Mandelstam, whose greatest essay is “Conversation about Dante,” is portrayed in his wife’s memoirs as a kind of wayward, life-loving saint, a sacrificial figure, a martyr to persecution on behalf of a more humane world civilization. He too was mimicking the Christian redemption through his own persecution, revitalizing Russian letters by allowing external traditions to enter. Indeed, the poet described Acmeism — the brief but important literary movement founded primarily by Gumilev, Akhmatova and himself — as “nostalgia for world culture.” In this regard he fulfilled the Gospel paradigm of martyrdom: “the grain of wheat falls to earth and dies; but if it dies, it bears much fruit.” The fruit in this sense is the ever-expanding, global range of Mandelstam’s translated poems: Mandelstam fell for the sake of his art, and his art enters fully into communion with the world culture he so longed to reproduce.
Of course, this hagiographic history received much play during the 1970s and 1980s. Joseph Brodsky was its inheritor, and carried on (though with a large dose of irony) the specifically Petersburg tradition of embattled Russian martyr-poet. Wiman avoids redeploying this particular Mandelstam, to a certain extent. In his choice of poems and his style, he tries to bring out a Mandelstam who is more François Villon than serious-minded martyr: playful, sardonic, satirical, self-pitying, angst-ridden, doom-laden. There’s a subliminal sense to the title Stolen Air — one recalls Eliot’s famous line, “immature poets imitate, mature poets steal.” There is a sly, Villonesque underside to Mandelstam, a trickster mask, which Wiman gets at, too. His versions are sometimes so free that they amount to a kind of theft, from Russian over to English. He acknowledges this in the afterword, and goes so far as to include two “versions” (“Cathedral, Empty” and “You”), which he admits are more Wiman than Mandelstam.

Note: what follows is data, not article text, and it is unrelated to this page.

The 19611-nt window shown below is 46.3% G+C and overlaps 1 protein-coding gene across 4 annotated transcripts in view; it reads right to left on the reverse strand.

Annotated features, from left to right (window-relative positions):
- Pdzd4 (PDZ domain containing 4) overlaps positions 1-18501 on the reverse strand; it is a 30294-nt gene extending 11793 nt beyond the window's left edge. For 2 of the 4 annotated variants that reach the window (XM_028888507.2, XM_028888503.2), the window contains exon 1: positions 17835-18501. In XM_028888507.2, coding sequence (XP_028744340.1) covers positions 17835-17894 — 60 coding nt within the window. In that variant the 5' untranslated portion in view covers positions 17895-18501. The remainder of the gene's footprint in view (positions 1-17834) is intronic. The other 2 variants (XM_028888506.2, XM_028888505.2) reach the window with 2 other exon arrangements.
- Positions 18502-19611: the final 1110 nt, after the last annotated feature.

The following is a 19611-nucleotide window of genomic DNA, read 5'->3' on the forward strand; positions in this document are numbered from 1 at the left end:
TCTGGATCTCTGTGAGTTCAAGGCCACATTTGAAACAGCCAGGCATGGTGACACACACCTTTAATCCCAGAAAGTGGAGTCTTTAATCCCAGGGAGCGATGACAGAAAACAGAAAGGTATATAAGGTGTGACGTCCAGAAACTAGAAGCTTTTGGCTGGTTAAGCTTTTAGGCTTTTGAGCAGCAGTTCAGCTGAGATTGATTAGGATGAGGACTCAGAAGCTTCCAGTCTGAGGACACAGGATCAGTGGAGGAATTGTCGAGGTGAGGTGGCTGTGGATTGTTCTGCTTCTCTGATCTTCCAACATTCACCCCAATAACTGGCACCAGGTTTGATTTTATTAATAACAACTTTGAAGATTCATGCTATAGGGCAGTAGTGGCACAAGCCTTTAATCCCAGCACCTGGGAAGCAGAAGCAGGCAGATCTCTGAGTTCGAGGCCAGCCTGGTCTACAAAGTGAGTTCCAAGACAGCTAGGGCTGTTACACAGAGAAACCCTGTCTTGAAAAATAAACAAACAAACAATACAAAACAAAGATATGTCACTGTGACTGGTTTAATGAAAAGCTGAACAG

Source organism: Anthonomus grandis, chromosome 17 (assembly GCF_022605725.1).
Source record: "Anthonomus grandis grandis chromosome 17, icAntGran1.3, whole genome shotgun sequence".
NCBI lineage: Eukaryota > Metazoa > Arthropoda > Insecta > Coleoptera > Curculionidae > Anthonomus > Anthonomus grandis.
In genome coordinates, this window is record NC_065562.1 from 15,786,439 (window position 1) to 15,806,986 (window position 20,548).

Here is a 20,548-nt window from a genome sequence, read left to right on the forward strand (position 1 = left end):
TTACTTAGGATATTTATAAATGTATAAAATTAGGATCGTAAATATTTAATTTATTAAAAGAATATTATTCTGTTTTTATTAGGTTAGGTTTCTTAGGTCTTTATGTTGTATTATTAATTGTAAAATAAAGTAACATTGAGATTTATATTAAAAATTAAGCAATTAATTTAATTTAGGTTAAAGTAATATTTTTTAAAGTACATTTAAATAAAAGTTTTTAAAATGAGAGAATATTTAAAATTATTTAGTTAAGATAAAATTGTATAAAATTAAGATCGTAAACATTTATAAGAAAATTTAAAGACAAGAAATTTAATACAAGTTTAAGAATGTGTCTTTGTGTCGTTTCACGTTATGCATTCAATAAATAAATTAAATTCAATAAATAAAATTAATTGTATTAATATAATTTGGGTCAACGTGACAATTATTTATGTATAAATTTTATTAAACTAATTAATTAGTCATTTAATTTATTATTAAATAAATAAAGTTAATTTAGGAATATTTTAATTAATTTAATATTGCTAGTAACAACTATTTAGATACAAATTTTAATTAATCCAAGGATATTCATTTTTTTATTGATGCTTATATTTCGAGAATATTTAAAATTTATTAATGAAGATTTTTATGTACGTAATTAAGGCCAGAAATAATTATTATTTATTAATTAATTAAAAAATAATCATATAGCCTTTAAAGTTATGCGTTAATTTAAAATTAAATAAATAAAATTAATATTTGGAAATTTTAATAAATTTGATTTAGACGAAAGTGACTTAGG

But the aspect which strikes me most sharply in Wiman’s style, and in the poems he has chosen, is a certain quality of foreboding — a downbeat, anxious, melancholy tone. This is striking because, while I don’t believe it is central to Mandelstam’s work and spirit as a whole, it seems to be foregrounded with special intensity in Wiman’s collection. He even fashions some drastic changes to a few poems in order to bring out this tone. It’s evident in “Hard Night” and especially so in the powerful, penultimate poem in the collection “There are Women”, in which he changes the last line from (literally) “And tomorrow — is only a promise” to “It whispers what will be — / But not to me.” I find in several of the Wiman versions this particular mood, which I can only term (clumsily) “foreboding-abjection:” a deep fear of one’s own future suffering and fate. Wiman has mysteriously instilled the atmosphere of Christ’s hour in Gesthemane, his Passion, when he shed tears of blood as he foresaw what was to come. Whether this is true-to-character for Mandelstam, considered in his wholeness, doesn’t really matter: it is an emphasis we have not seen in previous translations, it is something new.